THE BLOG
04/30/2013 05:38 EDT | Updated 06/30/2013 05:12 EDT

Click "Like" if You Think Disease Is A Bad Thing!

I felt guilty every time I didn't click, the way I used to feel bad about breaking a chain letter that offered treasure in the form of hundreds of people mailing you books or money, or the threat of dire consequences for non-compliance. "The four people who broke this chain died within three days."

MENLO PARK, CA - APRIL 04:  A Facebook employee holds a laptop with a 'like' sticker on it during an event at Facebook headquarters during an event at Facebook headquarters on April 4, 2013 in Menlo Park, California. Facebook CEO Mark Zuckerberg announced a new product for Android called Facebook Home as well as the new HTC First phone that will feature the new software.  (Photo by Justin Sullivan/Getty Images)
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MENLO PARK, CA - APRIL 04: A Facebook employee holds a laptop with a 'like' sticker on it during an event at Facebook headquarters during an event at Facebook headquarters on April 4, 2013 in Menlo Park, California. Facebook CEO Mark Zuckerberg announced a new product for Android called Facebook Home as well as the new HTC First phone that will feature the new software. (Photo by Justin Sullivan/Getty Images)

What's with the flood of demands to be liked on facebook? "Like" if you support human rights.My Down Syndrome sister thinks she's not beautiful, click and let's show her how pretty she is. Then there's a parade of the sick and dying collecting likes. Will it save their lives? Take their minds off a horrifying disease? Prove to them that millions care?

There was the viral "like" this and my dad will buy us a puppy pitch, which was a social media experiment by a curious academic who was planning to buy his kids a dog anyway.

I worried it was cold-hearted stinginess that stopped me from handing over that "like." It's not as though I have a limited supply. I was simply suspicious of the multiplying solicitations for the expression of my feelings and political leanings on Facebook.

I felt guilty every time I didn't click, the way I used to feel bad about breaking a chain letter that offered treasure in the form of hundreds of people mailing you books or money, or the threat of dire consequences for non-compliance. "The four people who broke this chain died within three days."

And to make matters worse, it was your friends who sent you these things -- scared that they'd be hit by a piece of falling glass or miss out on 300 great recipes.

Then came the "my cousin the prince in Abu Dhabi has millions of dollars in a UK bank, but can't get it out, so if you send me your account number we'll transfer it to you and ..." I have a friend who repeatedly falls for these scams. Years ago when the "forward this e-mail and Bill Gates will send $250 for each person you sent it to" was first circulating, she sent it to me. She'd been furiously e-mailing it to as many people as she could think of because she knew that Bill Gates was a) a complete idiot b) a total softy c) less strategic in his philanthropic investments than we might have thought.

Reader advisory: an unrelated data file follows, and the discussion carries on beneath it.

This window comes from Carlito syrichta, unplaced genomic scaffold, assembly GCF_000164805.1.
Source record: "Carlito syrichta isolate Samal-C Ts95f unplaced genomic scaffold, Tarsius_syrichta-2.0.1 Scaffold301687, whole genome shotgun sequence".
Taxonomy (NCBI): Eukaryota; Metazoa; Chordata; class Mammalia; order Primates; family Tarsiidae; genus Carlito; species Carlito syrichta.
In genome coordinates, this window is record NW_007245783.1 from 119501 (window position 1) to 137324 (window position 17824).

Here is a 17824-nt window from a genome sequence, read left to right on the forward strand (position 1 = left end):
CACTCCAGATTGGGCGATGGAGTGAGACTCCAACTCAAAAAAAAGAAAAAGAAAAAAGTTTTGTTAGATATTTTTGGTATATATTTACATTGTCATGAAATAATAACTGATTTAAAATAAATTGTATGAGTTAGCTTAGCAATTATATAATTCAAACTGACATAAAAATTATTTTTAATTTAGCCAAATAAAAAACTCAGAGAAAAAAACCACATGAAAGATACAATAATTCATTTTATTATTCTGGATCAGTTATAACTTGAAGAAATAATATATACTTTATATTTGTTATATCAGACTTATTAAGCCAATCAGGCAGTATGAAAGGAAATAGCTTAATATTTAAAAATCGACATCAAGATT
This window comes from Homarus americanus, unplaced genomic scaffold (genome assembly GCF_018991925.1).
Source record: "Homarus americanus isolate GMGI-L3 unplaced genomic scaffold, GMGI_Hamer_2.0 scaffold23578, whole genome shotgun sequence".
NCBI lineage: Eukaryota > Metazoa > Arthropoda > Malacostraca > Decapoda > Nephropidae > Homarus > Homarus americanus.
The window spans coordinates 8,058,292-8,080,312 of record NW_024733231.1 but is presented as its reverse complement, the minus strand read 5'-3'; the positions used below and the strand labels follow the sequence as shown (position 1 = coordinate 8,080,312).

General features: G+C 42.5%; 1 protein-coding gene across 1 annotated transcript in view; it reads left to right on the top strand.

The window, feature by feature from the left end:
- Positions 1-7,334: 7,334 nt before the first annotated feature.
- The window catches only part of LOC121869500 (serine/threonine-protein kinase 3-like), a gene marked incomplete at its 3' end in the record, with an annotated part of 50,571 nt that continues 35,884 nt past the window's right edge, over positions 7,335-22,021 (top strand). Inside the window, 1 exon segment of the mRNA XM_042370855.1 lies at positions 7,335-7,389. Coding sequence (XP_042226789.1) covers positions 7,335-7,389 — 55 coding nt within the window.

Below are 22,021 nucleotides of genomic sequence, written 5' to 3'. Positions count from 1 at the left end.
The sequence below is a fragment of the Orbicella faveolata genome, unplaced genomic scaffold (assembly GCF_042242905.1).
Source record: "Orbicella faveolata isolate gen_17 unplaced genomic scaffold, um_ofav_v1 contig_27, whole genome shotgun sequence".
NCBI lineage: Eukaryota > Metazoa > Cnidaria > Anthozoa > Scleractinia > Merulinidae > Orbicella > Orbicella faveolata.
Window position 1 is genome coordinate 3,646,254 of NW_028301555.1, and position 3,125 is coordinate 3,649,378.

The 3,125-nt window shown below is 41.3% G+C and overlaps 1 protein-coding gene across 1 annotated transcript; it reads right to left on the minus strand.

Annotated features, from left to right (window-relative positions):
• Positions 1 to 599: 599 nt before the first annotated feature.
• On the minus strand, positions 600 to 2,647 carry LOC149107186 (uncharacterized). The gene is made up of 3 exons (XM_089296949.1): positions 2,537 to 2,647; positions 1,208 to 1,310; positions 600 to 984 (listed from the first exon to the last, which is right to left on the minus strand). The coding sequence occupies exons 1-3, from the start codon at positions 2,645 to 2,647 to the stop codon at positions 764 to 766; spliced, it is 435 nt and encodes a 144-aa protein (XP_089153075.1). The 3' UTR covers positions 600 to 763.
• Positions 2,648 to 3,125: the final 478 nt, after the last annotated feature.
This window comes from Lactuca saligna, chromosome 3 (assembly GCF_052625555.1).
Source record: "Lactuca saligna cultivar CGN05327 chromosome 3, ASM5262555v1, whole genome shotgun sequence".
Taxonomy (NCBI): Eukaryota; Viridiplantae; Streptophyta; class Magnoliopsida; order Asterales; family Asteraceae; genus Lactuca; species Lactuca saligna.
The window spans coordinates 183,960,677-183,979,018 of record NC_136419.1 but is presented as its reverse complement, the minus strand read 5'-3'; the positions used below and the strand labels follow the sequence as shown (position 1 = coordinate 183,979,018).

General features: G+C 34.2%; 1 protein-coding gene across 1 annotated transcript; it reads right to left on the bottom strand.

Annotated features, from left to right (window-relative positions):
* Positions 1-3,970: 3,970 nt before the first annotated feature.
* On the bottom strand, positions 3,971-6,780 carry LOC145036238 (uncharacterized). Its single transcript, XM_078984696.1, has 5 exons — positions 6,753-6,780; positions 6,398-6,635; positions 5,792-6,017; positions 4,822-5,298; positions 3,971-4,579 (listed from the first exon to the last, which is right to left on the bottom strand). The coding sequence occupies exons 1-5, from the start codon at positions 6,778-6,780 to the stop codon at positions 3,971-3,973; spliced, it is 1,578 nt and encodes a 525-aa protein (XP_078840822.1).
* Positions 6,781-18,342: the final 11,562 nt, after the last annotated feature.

I had a nanosecond fantasizing about the load of cash I'd get for the group e-mail to 40,000 colleagues in the Ontario Public Service, followed by a sense of mortification at the consequences. Everyone can be sucked into a dream, and that's what people count on. I asked her if she believed the cash was on it's way -- that not only was Gates randomly generous, but he had a super-sophisticated system that knew where the e-mail had been sent and how much cash to forward. She said she did it just in case.

That sophisticated tracking system may not have existed then, but it does now. Often when you click "like," someone is harvesting your information -- for sale. The success of all these campaigns is predicated on our humanity -- caring for others and desire to do good, as well as our laziness -- the belief that clicking "like" is a simple way to do something, which is better than doing nothing.

It worked on me to the point of guilt, but no further. It smelled bad. Something told me I was the fish in these viral fishing expeditions. So I didn't click "like," despite the fact it made me feel like a heartless bitch (for an instant).

It seems there's now a name for all this. It's called "like farming" and it's not benign. In fact, the little girl with Down Syndrome was a calculated scam involving a stolen yearbook photo of someone else's child. How it works is that people set up the "Click if you think poverty is a bad thing" page. When they've acquired tens of thousands of followers, they sell the page to an advertiser who can send you commercial messages on Facebook.

So as you're staring at a tragic photo of a disabled dog -- veteran of the canine unit in Afghanistan -- who's dying of acid reflux, think before you "like." That dog probably never even went overseas.

Maybe we can stop selling our hearts, souls, and personal information, "like" by "like," to hucksters all over the Internet.

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